Tags: dom_scripting

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Inline an SVG file in HTML, declaratively & asynchronously!

Woah! This is one smart hack!

Scott has figured out a way to get all the benefits of pointing to an external SVG file …that then gets embedded. This means you can get all the styling and scripting benefits that only apply to embedded SVGs (like using fill).

The fallback is very graceful indeed: you still get the SVG (just not embedded).

Now imagine using this technique for chunks of HTML too …transclusion, baby!

What’s the difference between JavaScript event delegation, bubbling, and capturing? | Go Make Things

I can never keep these straight—this is going to be a handy reference to keep on hand.

CSS: A New Kind Of JavaScript | HeydonWorks

A bold proposal by Heydon to make the process of styling on the web less painful and more scalable. I think it’s got legs, but do we really need another three-letter initialism?

We waste far too much time writing and maintaining styles with JavaScript, and I think it’s time for a change. Which is why it’s my pleasure to announce an emerging web standard called CSS.

Easy Toggle State

I think about 90% of the JavaScript I’ve ever written was some DOM scripting to handle the situation of “when the user triggers an event on this element, do something to this other element.” Toggles, lightboxes, accordions, tabs, tooltips …they’re all basically following the same underlying pattern. So it makes sense to me to see this pattern abstracted into a little library.

A Year Without jQuery

In many ways, moving to vanilla JavaScript highlights the ugliness of working with the DOM directly, and the shortcomings of native Element object — shortcomings which Resig solved so incredibly eloquently with the jQuery API.

Having said that, the lessons I’ve learned over the last year have made me a better developer, and the tools built in the process have opened my eyes and given me enough confidence and understanding of vanilla JavaScript that the only scenario where I would personally consider using jQuery again would be a project needing IE8 support.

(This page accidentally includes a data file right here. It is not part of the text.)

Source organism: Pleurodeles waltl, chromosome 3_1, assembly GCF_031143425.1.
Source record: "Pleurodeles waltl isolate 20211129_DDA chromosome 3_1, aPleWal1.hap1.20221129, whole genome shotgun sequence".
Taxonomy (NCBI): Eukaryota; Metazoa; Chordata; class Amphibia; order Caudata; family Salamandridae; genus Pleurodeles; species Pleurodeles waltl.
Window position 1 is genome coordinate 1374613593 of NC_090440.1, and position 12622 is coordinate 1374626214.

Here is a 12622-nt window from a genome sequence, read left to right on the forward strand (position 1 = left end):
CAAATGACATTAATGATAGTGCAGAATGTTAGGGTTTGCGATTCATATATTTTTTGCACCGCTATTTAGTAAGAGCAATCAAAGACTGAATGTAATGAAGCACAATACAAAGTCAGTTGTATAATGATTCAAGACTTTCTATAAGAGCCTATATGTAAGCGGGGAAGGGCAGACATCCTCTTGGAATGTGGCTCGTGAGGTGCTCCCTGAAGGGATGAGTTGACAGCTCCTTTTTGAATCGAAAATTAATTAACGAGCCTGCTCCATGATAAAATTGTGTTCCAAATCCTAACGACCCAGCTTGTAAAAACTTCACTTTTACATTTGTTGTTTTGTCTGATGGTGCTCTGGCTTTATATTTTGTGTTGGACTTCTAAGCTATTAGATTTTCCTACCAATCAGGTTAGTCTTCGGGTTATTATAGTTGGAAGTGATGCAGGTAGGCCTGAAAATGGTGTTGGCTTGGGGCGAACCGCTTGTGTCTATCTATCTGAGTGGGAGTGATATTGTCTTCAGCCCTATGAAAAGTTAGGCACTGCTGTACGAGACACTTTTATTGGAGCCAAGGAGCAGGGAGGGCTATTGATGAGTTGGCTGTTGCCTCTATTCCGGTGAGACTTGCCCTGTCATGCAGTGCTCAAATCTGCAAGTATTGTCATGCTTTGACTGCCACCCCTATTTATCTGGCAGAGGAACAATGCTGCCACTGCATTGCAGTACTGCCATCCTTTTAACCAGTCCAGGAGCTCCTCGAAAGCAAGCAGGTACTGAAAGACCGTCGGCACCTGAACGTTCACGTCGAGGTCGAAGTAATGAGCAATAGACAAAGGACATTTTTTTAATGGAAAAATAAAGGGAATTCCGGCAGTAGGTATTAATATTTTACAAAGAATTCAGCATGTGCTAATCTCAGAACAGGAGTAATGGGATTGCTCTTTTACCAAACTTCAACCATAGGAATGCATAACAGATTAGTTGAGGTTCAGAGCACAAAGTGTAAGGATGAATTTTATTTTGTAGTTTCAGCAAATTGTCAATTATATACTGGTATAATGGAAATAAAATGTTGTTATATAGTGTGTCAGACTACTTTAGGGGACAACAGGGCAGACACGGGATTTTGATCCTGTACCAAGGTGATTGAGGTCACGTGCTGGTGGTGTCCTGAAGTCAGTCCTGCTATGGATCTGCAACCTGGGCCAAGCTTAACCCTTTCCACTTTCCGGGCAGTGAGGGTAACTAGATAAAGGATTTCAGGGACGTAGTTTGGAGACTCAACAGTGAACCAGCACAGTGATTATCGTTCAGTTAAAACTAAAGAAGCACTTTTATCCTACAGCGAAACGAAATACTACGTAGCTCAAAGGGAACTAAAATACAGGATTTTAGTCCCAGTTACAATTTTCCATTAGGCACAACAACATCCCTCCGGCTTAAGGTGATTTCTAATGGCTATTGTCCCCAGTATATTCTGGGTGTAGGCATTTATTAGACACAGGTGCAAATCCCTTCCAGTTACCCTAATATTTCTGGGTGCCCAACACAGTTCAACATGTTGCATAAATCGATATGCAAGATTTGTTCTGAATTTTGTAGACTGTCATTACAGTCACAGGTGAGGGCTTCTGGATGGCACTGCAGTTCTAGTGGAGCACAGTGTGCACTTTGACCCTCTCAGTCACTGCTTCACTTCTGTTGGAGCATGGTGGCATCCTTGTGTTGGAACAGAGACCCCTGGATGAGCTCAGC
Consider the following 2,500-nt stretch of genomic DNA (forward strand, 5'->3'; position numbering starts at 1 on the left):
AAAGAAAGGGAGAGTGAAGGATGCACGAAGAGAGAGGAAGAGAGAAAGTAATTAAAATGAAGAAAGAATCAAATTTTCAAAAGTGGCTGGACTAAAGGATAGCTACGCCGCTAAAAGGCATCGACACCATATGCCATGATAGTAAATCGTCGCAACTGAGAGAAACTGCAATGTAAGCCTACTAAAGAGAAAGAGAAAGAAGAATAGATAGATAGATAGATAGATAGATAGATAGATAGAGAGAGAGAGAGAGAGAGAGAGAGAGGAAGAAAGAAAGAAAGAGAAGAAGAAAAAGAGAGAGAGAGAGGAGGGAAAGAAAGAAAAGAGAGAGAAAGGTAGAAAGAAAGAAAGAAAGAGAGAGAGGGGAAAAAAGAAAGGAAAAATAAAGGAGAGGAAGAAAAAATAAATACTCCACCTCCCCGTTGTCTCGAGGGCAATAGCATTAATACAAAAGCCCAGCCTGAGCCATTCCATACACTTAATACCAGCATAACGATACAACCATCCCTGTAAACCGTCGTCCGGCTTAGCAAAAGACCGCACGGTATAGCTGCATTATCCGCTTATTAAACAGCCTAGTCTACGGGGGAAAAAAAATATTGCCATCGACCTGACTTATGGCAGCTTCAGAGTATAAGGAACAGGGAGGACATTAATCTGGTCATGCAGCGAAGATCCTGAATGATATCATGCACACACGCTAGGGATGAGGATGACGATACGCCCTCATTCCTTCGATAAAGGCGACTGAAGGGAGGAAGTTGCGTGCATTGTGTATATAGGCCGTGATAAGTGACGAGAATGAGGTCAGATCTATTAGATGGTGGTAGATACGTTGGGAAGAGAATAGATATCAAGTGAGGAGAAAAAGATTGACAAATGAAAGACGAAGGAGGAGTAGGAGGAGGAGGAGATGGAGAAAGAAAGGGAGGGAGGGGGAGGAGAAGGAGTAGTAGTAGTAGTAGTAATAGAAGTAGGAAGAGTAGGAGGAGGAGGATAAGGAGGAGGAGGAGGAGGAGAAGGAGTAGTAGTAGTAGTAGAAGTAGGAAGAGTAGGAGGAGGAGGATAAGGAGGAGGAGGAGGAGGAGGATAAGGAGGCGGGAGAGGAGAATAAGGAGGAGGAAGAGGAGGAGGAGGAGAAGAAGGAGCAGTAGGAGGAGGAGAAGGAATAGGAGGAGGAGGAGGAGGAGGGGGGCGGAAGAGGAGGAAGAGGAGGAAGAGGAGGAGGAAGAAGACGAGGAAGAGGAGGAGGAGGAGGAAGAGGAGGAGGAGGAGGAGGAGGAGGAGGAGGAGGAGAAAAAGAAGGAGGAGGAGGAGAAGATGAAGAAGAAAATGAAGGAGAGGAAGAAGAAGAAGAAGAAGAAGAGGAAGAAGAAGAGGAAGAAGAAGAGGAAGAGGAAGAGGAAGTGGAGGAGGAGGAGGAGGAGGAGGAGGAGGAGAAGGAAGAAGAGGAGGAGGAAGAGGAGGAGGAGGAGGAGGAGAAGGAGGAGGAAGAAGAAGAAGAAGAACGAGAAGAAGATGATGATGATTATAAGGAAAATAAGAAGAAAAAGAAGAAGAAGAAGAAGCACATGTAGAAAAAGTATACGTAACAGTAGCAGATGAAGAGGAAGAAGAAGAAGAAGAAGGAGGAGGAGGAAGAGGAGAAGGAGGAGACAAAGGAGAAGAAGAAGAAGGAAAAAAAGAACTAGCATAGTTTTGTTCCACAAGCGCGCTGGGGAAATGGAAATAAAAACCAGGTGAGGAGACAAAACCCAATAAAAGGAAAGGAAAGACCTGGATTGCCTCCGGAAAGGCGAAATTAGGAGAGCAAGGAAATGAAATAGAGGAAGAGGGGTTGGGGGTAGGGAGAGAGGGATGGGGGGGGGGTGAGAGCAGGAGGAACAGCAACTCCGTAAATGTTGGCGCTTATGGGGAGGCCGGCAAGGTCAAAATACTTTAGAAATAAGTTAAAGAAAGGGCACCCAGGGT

You Don’t Need jQuery! – Free yourself from the chains of jQuery by embracing and understanding the modern Web API and discovering various directed libraries to help you fill in the gaps.

The tone is a bit too heavy-handed for my taste, but the code examples here are very handy if you’re weaning yourself off jQuery.

A Dive Into Plain JavaScript

A nice introduction to writing vanilla JavaScript, especially if you’re used to using jQuery.

OriDomi - origami for the web

A fun little JavaScript library for folding the DOM like paper. The annotated source is really nicely documented.

On layout and web performance by Kelly Norton

This is handy: a look at which DOM properties and methods cause layout thrashing (reflows).

DOM Enlightenment

This looks great! It’s a CC-licensed book by Cody Lindley (whose work I’ve admired for many years) aimed at teaching DOM Scripting for modern browsers. You can read the whole thing online or wait for the paper version from O’Reilly.

If all your JavaScript currently consists of writing jQuery plugins, I highly recommend you read this.

Vanilla JavaScript FTW

I’ve found myself using jQuery less and less recently. Partly to avoid the extra download and file size but also—as shown here—when it comes to DOM manipulation, there’s a lot you can do straight out of the box.

AJAX Libraries API - Google Code

Google is now hosting all the major JavaScript libraries. The caching benefits should be good news for your users.

Google Doctype - Google Code

This looks like it could be a very valuable resource indeed: a user-contributed and edited reference for HTML, CSS and JavaScript.

Unobtrusive JavaScript with jQuery

Simon's slides and demos from his half-day workshop at XTech.

Dear JavaScript Library Developers… - Wait till I come!

Christian's wish list for JavaScript libraries.

Cheat Sheets for the YUI Utilities » Yahoo! User Interface Blog

If you use the Yahoo JavaScript libraries a lot, these cheat sheets (inspired by those of fellow Brightonian, Dave Childs) should come in very handy.

Respect the DOM t-shirt

Respect the DOM t-shirt

The Strange Zen Of JavaScript: Ajaxed out

A nice round-up of the Ajax summit.